Wilde Lake residents still want a grocery

Like actor Bill Murray in the movie "Groundhog Day," Geoffrey Glazer, vice president for development of Kimco Realty, seems doomed to relive the same moment over and over — whenever he visits the Village of Wilde Lake in Columbia.

"Why are you so stubborn and decided not to have a grocery store?" Constantine Philippedes asked Glazer, to loud applause from a large segment of the roughly 100 people seated behind him. "You insisted again and again and again, no grocery store. You're not going to do it," Philippedes predicted.

"You are difficult and impossible," he concluded, sitting down in Slayton House's auditorium.

Glazer came to Wilde Lake's community center again Thursday night to present his latest version of Kimco's plan for rebuilding the half-empty village center, only to find himself confronted with the same complaint he has heard at countless meetings before, as the plans have changed over several years. Thursday night's session was the second of two required community meetings before plans can be submitted to the county.

After a 30-minute slide-show presentation by architect Bryce Turner, who said he and Glazer have made "relatively minor changes," like moving a planned drive-through bank a bit, Philippedes stood up and asked the first question, rasing his voice as he went on.

Glazer replied, "I feel like a broken record," before explaining again that he's tried to find a grocery store that would take over space formerly occupied by a Giant supermarket that has been empty for years.

"There's not a viable play for that," he said, using a shortened version of the explanation he's offered repeatedly over the past few years: No supermarket will take over 23,000 square feet in a small shopping center away from major roadways, in a retail world where 55,000 square feet in a high-traffic area has become the norm.

Glazer said his firm will probably submit plans by late spring or early summer, and hopes to get approval and start work in mid-2012.

Kimco first presented this plan in July. It calls for construction of 220 apartments in two five-story buildings with shops on the first level and parking underneath. The apartment buildins would be built at the southern edge of the 9-acre center, near existing tennis courts across Cross Fox Lane. The plan calls for demolishing the former Giant building and the small stores in front of it, along with the existing Crown gasoline service station. That would be replaced by a large pharmacy, and a new, larger building for David's Natural Market would remain.

The idea is to open up the present courtyard by removing the Giant and arranging the new buildings around a landscaped parking area that would use brick and stone pavers to meet Maryland's strict storm-water absorption standards. The village green would remain intact in that initial plan, and a 27,000-square-foot retail/office building would replace the building where Produce Galore once stood. David's Natural Market would be the featured retailer.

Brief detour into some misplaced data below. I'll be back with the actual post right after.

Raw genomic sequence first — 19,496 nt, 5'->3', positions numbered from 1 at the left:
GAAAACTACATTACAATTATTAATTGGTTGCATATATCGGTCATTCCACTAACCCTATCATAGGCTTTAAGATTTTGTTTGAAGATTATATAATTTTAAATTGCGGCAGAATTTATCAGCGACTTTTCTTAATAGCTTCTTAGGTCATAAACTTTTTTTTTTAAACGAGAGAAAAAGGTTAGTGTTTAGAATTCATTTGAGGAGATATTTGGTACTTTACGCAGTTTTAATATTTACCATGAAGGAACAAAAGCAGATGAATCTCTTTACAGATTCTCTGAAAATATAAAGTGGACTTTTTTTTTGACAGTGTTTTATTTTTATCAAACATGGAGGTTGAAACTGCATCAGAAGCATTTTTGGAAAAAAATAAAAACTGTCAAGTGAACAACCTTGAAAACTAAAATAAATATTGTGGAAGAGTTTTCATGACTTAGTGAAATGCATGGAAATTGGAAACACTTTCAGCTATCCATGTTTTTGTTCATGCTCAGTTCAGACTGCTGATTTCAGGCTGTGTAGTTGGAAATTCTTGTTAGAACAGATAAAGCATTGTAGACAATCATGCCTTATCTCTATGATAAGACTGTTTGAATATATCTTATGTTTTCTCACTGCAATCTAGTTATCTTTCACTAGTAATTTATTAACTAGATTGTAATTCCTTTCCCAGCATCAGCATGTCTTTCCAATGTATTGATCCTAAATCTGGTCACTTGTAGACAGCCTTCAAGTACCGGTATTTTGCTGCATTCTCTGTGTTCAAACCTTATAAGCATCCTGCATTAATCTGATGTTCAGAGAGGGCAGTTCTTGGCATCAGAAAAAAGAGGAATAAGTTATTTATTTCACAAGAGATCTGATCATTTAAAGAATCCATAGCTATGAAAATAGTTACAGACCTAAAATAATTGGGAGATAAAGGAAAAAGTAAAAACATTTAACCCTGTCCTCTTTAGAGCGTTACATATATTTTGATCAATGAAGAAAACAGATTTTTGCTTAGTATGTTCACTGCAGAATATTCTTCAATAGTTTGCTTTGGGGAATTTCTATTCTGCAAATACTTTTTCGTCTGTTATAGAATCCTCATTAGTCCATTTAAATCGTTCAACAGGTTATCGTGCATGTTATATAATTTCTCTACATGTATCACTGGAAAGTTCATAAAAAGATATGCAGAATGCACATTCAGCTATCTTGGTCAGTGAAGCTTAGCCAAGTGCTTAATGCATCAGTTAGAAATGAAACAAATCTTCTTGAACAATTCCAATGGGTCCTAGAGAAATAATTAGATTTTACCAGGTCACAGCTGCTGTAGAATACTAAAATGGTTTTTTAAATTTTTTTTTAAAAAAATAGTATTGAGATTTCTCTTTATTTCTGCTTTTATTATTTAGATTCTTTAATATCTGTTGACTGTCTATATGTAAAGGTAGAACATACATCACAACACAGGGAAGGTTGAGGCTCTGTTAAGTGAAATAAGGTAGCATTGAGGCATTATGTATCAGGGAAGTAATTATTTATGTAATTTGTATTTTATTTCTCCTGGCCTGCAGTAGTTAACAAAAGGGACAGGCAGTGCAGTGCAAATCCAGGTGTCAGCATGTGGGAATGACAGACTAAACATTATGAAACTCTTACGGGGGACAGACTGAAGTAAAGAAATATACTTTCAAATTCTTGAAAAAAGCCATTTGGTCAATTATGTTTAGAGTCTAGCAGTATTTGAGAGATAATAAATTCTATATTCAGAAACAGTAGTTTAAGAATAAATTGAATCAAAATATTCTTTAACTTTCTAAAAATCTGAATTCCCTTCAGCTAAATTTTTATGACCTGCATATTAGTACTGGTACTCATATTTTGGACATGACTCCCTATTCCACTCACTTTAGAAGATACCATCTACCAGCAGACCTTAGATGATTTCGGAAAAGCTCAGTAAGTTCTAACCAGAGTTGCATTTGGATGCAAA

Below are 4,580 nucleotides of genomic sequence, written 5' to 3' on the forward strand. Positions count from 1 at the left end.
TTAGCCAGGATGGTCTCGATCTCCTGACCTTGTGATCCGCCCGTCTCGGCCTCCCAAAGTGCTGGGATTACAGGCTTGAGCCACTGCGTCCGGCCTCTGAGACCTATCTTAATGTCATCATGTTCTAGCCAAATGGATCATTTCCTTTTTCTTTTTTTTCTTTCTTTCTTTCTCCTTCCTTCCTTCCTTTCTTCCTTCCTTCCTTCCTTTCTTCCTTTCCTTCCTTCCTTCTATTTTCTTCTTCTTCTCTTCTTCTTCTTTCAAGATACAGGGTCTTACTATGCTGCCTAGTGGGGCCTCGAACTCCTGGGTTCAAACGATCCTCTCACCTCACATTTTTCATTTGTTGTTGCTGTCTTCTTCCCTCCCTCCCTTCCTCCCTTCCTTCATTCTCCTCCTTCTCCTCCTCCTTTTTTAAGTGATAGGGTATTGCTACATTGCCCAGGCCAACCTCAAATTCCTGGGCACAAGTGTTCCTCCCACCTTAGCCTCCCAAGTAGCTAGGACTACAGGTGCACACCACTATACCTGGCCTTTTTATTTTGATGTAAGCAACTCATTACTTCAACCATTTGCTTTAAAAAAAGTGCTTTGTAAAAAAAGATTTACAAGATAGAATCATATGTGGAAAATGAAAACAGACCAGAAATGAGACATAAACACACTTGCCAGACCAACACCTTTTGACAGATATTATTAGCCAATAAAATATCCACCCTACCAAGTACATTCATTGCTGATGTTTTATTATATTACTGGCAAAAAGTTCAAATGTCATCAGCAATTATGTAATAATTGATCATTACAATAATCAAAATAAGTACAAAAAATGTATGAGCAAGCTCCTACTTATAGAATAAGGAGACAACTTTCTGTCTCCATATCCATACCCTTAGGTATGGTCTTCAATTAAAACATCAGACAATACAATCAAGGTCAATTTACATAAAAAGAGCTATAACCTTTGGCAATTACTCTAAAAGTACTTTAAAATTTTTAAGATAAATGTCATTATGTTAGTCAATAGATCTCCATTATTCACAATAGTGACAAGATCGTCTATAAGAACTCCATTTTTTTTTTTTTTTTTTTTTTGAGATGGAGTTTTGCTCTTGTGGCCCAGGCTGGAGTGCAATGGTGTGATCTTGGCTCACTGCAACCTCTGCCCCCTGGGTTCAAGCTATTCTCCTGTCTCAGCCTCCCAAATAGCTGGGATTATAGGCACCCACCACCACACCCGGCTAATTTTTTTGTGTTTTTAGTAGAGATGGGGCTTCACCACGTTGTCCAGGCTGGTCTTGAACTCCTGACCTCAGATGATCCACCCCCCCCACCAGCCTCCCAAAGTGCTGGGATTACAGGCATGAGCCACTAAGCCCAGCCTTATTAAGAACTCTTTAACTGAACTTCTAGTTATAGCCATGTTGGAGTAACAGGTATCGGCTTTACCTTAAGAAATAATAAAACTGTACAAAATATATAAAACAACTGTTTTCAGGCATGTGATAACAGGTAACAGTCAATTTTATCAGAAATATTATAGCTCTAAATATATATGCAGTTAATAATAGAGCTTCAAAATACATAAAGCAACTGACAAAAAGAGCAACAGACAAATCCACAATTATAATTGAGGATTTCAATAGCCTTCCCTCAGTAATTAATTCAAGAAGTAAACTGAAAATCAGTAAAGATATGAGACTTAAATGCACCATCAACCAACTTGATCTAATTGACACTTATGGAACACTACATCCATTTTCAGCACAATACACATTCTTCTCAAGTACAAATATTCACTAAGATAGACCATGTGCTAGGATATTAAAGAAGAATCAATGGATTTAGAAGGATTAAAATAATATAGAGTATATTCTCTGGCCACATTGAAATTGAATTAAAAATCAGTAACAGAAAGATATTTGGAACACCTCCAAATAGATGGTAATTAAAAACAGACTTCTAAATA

That is a major change from the company's initial idea to demolish virtually the entire center and build 500 apartments and 50,000 square feet of retail space. That proposal caused a furor among residents and resulted in years of delays and creation of a new rezoning process for village centers.

Tina Horn stood as she did in July and said she wanted to repeat what she said then. "Thank you for spending this much money on our little village center. I was not here in 1969," she said, referring to older residents who often recite how long they've lived in Wilde Lake before speaking. "I will be here in 2049," she predicted, " and I like this" plan.

Robert Tennenbaum and Cy Paumier, two architects involved in Columbia's birth, criticized Turner and Kimco's plan. "Don't be fooled by this plan. This is the same plan we've seen over and over again. It's eye candy," Tennenbaum said about the drawings of people frolicking in a tree-lined stone plaza.

Judy Templeton said she has worked in the area around the center for 28 years, and she cheered Kimco's plan. "I don't know why the community is resistant to change," she said. Steve Dakos added another sentiment heard before. "Just do something," he said.

"We'll keep plugging along," Glazer said.


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